The opinion of the court was delivered by: Peter G. Sheridan, U.S.D.J.
This matter is before the Court on a motion to dismiss Plaintiff's complaint for lack of subject matter jurisdiction pursuant to F.R.C.P. 12(b)(1). The Court denies oral argument. L. Civ. R. 78.1(d).
Plaintiff, Cheryl Latvala resides in Brick Township, New Jersey. She was employed with Amsterdam Hospitality at the Berkeley Carteret Hotel in Asbury Park, New Jersey from July 18, 2007 to January 9, 2010 as the banquet sales manager.
On May 17, 2011, Plaintiff filed her Complaint. Plaintiff asserts that the federal court has jurisdiction 1) due to diversity of citizenship; and 2) that the claims exceed $75,000.00.
According to the Complaint, Plaintiff is a citizen of New Jersey, and all of the defendants are citizens of New York. Defendants contest diversity jurisdiction. The Amsterdam Hospitality Group is a limited liability company formed under the laws of the State of New York, and is principally located there. However, three of the four individual defendants, George G. Dfouni, Joseph Jenci, and Shannon Calzonetti are/were residents of New Jersey at the time of the filing of the Complaint (May 17, 2011) (hereinafter "filing date"). By way of affidavit, these individual defendants aver as follows:
On the filing date, defendants Joseph Jenci, George Dfouni and Shannon Calzonetti were citizens of New Jersey. Ms. Calzonetti has resided in Neptune City, New Jersey and has worked exclusively in New Jersey for the past five years. In addition, Ms. Calzonetti has held a New Jersey driver's license since 1999, and has been registered to vote in New Jersey since 1999.
George G. Dfouni resided in Bergenfield, New Jersey on the filing date. He also held a New Jersey driver's license, and he was registered to vote in New Jersey on the filing date.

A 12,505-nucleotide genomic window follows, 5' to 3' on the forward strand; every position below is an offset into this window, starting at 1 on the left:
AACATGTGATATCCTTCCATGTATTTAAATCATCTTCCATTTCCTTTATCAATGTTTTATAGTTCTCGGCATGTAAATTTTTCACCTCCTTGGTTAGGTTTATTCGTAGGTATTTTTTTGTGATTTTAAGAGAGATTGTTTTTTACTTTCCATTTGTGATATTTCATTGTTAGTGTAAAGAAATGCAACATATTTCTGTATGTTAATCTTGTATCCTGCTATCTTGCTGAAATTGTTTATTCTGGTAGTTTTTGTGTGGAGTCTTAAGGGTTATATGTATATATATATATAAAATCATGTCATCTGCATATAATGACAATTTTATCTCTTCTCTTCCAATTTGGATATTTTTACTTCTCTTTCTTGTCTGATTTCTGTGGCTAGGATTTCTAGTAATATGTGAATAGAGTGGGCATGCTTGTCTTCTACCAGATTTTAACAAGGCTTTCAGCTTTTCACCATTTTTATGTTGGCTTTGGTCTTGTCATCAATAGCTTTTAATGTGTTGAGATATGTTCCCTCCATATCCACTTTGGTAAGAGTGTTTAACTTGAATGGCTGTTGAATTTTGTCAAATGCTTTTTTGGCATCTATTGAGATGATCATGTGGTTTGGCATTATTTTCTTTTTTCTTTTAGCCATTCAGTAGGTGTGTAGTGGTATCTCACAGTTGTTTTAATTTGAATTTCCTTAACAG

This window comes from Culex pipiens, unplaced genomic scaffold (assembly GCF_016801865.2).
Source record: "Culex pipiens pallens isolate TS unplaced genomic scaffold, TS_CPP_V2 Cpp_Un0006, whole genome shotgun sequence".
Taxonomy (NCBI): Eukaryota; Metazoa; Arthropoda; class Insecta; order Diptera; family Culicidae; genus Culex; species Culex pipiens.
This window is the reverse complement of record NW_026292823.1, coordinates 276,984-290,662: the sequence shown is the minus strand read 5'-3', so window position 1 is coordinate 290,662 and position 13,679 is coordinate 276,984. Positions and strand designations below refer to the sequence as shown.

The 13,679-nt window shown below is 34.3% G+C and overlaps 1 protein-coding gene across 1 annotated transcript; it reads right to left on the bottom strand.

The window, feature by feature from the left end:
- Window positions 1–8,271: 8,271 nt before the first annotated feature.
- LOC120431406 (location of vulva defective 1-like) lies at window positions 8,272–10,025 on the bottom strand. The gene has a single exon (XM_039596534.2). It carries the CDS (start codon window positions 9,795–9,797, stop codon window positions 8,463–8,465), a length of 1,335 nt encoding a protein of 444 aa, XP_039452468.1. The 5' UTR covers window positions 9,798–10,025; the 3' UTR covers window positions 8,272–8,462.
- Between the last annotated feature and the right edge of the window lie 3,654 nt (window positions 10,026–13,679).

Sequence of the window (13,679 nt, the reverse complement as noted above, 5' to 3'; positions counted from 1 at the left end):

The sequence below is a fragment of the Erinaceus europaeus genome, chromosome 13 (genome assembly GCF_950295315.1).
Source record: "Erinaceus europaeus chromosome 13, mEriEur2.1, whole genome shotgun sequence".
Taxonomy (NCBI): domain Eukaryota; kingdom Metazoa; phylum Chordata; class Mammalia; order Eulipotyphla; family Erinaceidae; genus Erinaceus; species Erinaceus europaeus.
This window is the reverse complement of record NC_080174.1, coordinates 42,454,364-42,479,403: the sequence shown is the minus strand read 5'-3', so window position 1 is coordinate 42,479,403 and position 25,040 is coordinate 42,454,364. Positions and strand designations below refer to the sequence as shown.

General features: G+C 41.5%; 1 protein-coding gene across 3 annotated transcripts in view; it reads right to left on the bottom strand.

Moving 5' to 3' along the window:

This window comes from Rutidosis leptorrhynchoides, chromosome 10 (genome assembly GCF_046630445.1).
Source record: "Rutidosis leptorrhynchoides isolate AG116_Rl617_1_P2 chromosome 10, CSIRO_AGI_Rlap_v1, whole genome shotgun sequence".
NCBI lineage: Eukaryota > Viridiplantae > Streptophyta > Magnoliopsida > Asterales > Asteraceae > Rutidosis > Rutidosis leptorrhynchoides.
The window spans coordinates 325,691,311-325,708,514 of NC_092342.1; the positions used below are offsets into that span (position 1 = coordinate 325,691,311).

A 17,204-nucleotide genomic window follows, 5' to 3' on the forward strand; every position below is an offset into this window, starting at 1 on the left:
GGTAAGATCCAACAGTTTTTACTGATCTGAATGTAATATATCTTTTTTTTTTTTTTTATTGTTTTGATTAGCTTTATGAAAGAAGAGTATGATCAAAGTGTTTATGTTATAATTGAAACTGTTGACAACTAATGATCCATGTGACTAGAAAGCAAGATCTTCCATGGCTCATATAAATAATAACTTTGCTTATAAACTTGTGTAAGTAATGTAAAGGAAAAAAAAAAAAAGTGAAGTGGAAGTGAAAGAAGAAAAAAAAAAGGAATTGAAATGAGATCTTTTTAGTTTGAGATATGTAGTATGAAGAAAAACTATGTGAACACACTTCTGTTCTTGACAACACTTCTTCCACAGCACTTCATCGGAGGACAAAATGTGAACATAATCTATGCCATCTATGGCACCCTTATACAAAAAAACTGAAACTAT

Joseph Jenci states that when the suit was filed, he was a resident of Asbury Park, New Jersey, and he had been living there since March of 2008. Moreover, he held a New Jersey driver's license and is registered to vote in New Jersey.
In opposition, Plaintiff argues that the individuals had no intent of being citizens of New Jersey, and as such, domicile was not established. Plaintiff argues that "domicile is established by a party's physical presence in a state with an intent to remain there indefinitely." See Juvelis v. Snider, 68 F. 3d 648, 654 (3d Cir.1995). It is Plaintiff's argument that with regard to Jenci and Dfouni, their "intent to remain in New Jersey indefinitely may have been lacking" and that they may have changed residence shortly after the filing date, thereby failing to show domicile in New Jersey. Plaintiff has presented few (if any) facts to support the lack of intent to domicile argument; and his contentions in opposition are hypothetical. As such, the Court rejects same.